Final Word: The myths of the operator shortage

In surveys contractors repeatedly cite the shortage of operators as their number one problem. But the reason it’s a problem for some contractors is that they continue to cling to a handful of myths about the situation and its solutions. Let’s look at these myths.

Myth number one: there are not enough workers. With unemployment under five percent, the labor pool is tight. But every time a new auto factory opens, applicants outnumber the openings by at least 20 to 1. Why? Because everybody knows the auto companies offer good pay, benefits, job security and career potential. Conversely, just about everybody outside the construction business thinks our industry is low paying, seasonal and devoid of career potential. It doesn’t matter what reality is. That’s the perception.

Myth number two: Training new workers takes too much time. Yes training takes time, but what’s your alternative? More than 80 percent of the high school shop programs have closed in the last 20 years and community college equipment operator programs are scarce. If unskilled workers are the only ones answering your ads or if you’re disappointed in the quality of work you get out of your less experienced employees, what option do you have other than training?

Myth number three: Kids today don’t have a good work ethic. This may be true, but where are these kids supposed to learn this work ethic? From public schools? Their overstressed, overworked single moms? From Michael Vick or Britney Spears? Consider this the next time you’re facing a job applicant across the desk – you may be the first positive role model this kid has ever seen in his life. This isn’t your fault, but it is reality.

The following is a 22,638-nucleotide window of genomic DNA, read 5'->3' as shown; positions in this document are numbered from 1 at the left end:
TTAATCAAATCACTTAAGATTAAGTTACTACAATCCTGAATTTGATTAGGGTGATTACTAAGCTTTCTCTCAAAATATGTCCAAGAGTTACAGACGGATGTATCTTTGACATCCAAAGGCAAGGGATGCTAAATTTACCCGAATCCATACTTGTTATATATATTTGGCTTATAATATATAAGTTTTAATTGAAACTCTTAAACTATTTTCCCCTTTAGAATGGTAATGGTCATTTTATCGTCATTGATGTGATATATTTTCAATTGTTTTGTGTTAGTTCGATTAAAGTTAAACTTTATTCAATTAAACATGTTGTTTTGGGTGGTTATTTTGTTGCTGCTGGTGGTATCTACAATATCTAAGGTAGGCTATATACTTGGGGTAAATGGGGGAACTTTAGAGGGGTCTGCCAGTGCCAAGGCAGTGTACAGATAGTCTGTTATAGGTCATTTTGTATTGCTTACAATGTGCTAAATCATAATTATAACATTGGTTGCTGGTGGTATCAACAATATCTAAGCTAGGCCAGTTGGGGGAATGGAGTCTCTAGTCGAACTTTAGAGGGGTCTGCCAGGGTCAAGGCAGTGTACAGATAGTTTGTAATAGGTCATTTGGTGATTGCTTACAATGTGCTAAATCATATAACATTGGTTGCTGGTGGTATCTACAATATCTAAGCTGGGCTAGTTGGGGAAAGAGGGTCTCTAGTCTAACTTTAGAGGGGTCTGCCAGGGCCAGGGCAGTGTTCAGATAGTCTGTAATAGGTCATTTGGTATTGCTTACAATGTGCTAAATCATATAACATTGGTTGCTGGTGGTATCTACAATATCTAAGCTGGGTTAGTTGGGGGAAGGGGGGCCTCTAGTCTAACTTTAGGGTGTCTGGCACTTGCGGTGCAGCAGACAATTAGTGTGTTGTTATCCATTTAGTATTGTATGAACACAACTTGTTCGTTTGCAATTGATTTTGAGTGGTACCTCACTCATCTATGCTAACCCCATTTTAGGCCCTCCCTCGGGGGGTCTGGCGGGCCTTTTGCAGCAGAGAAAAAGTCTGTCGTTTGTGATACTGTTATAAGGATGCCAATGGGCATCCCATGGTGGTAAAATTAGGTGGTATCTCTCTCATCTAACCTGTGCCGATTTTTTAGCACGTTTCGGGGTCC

What we face here is not a worker shortage. It’s a leadership shortage.

If you want to solve what you say is your number one problem, the first change you need to make is with yourself. Regardless of how well you think you’re doing, enroll yourself and your top people in leadership training. Great leaders can take ordinary people and get them to achieve extraordinary results. But great leaders are made, not born.

Second: start recruiting and promoting your company as a great place to work. Don’t wait for people to answer ads. Get out to where they go – kids in the 16 to 25 year-old age bracket. You’ll find them at dirt bike races, athletic events and auto-parts stores. Carry business cards and tell people about your company and its opportunities. Third: make training a permanent part of your operation. You may be a great craftsman, but if you don’t teach these skills to those underneath you, you’ll spend too much time fixing their mistakes.

And finally, make your company a great place to work. Develop a career path for everybody. Motivate with benefits, bonuses and encouragement. Be a father figure to those new hires, not a drill sergeant.

Jack Welch, former CEO of General Electric and one of the most successful executives in a generation, says he spent at least 70 percent of his time on people. Like great leaders in every industry, he didn’t get bogged down in micromanaging day-to-day operational details. He knew with the right people, well compensated, motivated and managed, that the details take care of themselves. People were his priority and spent his time accordingly.

How about you? How you spend your time is the most accurate measure of your priorities. Spend it on people and they’ll spend it with you.